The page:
The financial services sector has been going through a dramatic process of change for the last two decades. Technological change, deregulation, and the opening up of financial systems to international competition, amongst other factors, have reshaped the financial landscape for ever. Against this background, trade in financial services (understood as both cross-border financial transactions and the establishment of premises abroad) has expanded at a rapid pace, prompting a deeper integration of markets worldwide.
In parallel to these developments, countries have negotiated international agreements in order to consolidate and foster the expansion of cross-border competition in financial services. The WTO General Agreement on Trade in Services concluded at the end of the Uruguay Round is a clear example, at the multilateral level, of this type of agreements. More recently, however, riding on the wave of preferential trade agreements, many countries have resorted to bilateral deals in order to further liberalize trade in financial services. More than forty PTAs negotiated since 2000 have incorporated disciplines and commitments on the liberalization of trade in financial services; and many more are currently being negotiated, in a trend that seems unstoppable.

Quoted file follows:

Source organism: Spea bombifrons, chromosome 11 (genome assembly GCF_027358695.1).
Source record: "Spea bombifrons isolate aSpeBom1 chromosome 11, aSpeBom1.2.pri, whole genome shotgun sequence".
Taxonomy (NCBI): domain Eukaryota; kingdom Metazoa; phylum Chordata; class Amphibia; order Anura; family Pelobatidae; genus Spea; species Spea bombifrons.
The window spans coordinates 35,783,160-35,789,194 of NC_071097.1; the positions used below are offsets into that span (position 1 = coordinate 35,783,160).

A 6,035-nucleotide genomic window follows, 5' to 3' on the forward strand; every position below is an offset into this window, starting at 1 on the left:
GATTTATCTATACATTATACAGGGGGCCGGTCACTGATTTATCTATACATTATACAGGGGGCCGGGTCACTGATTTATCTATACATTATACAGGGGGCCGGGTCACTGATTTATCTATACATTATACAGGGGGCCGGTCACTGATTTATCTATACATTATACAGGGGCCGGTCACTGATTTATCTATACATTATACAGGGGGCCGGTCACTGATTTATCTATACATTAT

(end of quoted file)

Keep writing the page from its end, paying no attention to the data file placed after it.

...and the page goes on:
The time therefore seems ripe for a first assessment of the financial service liberalization achieved in these trade agreements, and for a debate on both the usefulness of bilateral negotiations in this area and the implications for the multilateral trading system.